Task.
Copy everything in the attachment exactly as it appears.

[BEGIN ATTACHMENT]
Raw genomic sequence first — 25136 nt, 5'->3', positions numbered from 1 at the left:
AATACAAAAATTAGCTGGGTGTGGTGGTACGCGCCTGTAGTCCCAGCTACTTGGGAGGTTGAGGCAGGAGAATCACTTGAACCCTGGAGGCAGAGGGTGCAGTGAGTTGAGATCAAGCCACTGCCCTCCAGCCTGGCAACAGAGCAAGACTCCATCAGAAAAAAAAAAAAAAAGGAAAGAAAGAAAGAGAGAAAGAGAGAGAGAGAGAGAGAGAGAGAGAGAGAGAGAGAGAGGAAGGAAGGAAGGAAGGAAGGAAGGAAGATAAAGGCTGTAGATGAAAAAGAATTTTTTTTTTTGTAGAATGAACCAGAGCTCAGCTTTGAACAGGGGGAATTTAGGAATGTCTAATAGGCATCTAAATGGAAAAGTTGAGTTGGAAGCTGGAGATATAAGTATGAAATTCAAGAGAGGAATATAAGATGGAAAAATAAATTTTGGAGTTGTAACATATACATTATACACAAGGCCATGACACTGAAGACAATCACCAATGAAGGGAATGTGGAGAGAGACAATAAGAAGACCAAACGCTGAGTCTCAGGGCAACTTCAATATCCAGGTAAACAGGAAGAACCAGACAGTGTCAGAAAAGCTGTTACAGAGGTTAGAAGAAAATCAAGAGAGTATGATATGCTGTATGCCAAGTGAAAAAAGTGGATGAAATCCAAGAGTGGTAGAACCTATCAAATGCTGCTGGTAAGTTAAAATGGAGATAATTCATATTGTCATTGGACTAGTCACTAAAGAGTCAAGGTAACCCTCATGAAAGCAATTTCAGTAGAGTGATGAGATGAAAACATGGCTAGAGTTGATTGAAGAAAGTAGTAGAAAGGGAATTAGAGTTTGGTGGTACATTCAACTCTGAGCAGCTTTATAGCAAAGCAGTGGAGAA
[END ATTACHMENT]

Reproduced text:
Raw genomic sequence first — 25136 nt, 5'->3', positions numbered from 1 at the left:
AATACAAAAATTAGCTGGGTGTGGTGGTACGCGCCTGTAGTCCCAGCTACTTGGGAGGTTGAGGCAGGAGAATCACTTGAACCCTGGAGGCAGAGGGTGCAGTGAGTTGAGATCAAGCCACTGCCCTCCAGCCTGGCAACAGAGCAAGACTCCATCAGAAAAAAAAAAAAAAAGGAAAGAAAGAAAGAGAGAAAGAGAGAGAGAGAGAGAGAGAGAGAGAGAGAGAGAGAGAGGAAGGAAGGAAGGAAGGAAGGAAGGAAGATAAAGGCTGTAGATGAAAAAGAATTTTTTTTTTTGTAGAATGAACCAGAGCTCAGCTTTGAACAGGGGGAATTTAGGAATGTCTAATAGGCATCTAAATGGAAAAGTTGAGTTGGAAGCTGGAGATATAAGTATGAAATTCAAGAGAGGAATATAAGATGGAAAAATAAATTTTGGAGTTGTAACATATACATTATACACAAGGCCATGACACTGAAGACAATCACCAATGAAGGGAATGTGGAGAGAGACAATAAGAAGACCAAACGCTGAGTCTCAGGGCAACTTCAATATCCAGGTAAACAGGAAGAACCAGACAGTGTCAGAAAAGCTGTTACAGAGGTTAGAAGAAAATCAAGAGAGTATGATATGCTGTATGCCAAGTGAAAAAAGTGGATGAAATCCAAGAGTGGTAGAACCTATCAAATGCTGCTGGTAAGTTAAAATGGAGATAATTCATATTGTCATTGGACTAGTCACTAAAGAGTCAAGGTAACCCTCATGAAAGCAATTTCAGTAGAGTGATGAGATGAAAACATGGCTAGAGTTGATTGAAGAAAGTAGTAGAAAGGGAATTAGAGTTTGGTGGTACATTCAACTCTGAGCAGCTTTATAGCAAAGCAGTGGAGAA